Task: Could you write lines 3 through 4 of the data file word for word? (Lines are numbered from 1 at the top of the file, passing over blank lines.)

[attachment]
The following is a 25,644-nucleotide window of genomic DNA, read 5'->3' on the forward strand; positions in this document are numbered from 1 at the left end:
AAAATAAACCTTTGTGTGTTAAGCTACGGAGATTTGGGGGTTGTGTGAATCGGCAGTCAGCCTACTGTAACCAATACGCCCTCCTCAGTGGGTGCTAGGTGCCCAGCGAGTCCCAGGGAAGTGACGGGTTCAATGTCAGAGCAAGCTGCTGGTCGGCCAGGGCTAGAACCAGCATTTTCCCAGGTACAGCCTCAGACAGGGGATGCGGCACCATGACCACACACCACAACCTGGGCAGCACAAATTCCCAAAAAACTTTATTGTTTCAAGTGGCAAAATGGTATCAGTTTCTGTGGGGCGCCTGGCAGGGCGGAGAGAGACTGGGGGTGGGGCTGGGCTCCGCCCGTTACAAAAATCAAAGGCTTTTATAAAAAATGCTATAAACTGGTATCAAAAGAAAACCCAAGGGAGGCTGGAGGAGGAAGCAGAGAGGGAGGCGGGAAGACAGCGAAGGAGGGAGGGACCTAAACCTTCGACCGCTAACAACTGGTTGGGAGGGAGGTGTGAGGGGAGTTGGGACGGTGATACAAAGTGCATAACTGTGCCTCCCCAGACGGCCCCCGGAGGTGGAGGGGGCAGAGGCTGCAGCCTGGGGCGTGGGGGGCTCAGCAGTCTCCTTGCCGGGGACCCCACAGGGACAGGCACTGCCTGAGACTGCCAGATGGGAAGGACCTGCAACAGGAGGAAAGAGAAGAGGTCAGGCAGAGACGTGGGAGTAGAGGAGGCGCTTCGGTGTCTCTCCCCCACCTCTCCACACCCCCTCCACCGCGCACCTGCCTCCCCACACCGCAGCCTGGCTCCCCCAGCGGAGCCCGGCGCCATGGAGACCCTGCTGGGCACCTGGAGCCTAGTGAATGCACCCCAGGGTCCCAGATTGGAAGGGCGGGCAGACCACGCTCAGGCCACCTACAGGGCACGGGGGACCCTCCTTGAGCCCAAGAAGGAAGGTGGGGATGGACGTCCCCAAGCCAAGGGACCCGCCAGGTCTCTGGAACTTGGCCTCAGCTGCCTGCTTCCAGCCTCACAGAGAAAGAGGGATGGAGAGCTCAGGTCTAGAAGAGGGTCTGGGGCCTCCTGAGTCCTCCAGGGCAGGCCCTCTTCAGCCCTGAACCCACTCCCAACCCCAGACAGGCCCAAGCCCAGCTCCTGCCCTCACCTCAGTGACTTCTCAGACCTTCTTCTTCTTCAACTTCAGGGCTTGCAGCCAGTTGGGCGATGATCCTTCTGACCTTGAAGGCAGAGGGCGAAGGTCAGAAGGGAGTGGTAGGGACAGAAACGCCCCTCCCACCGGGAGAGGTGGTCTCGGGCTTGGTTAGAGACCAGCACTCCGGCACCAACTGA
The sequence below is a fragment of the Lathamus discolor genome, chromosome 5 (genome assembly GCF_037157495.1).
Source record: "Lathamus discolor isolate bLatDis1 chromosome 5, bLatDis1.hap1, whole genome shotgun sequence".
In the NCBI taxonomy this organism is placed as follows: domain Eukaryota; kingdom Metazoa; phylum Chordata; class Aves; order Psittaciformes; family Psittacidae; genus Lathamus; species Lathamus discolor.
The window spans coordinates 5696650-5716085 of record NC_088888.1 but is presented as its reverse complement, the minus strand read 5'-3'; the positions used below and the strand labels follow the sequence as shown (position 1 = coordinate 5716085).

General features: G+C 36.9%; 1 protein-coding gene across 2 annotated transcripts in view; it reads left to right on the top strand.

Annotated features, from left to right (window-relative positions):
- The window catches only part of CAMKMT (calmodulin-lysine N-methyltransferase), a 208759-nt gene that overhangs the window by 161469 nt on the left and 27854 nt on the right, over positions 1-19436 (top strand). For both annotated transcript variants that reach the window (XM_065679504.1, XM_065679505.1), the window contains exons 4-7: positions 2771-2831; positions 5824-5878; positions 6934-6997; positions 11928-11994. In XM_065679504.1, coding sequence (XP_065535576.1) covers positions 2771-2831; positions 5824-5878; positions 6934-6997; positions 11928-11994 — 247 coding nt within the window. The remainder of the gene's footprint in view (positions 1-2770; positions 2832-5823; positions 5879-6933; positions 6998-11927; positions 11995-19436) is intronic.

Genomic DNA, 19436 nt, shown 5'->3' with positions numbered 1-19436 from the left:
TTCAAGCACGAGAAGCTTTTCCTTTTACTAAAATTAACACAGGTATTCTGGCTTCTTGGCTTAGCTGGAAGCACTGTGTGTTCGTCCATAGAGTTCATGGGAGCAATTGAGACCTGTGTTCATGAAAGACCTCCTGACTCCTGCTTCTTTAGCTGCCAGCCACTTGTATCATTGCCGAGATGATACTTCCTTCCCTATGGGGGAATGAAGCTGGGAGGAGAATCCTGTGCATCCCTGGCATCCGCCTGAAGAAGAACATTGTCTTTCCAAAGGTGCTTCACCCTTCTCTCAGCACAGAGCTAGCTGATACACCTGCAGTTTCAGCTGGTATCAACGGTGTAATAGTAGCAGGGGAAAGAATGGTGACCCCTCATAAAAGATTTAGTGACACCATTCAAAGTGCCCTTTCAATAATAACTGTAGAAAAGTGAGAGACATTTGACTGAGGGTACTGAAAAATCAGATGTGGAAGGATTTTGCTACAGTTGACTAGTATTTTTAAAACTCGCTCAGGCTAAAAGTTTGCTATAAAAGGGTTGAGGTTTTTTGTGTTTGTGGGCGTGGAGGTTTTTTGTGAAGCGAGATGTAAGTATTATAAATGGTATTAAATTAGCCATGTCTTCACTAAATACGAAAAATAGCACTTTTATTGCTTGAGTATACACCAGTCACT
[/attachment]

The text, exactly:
The sequence below is a fragment of the Lathamus discolor genome, chromosome 5 (genome assembly GCF_037157495.1).
Source record: "Lathamus discolor isolate bLatDis1 chromosome 5, bLatDis1.hap1, whole genome shotgun sequence".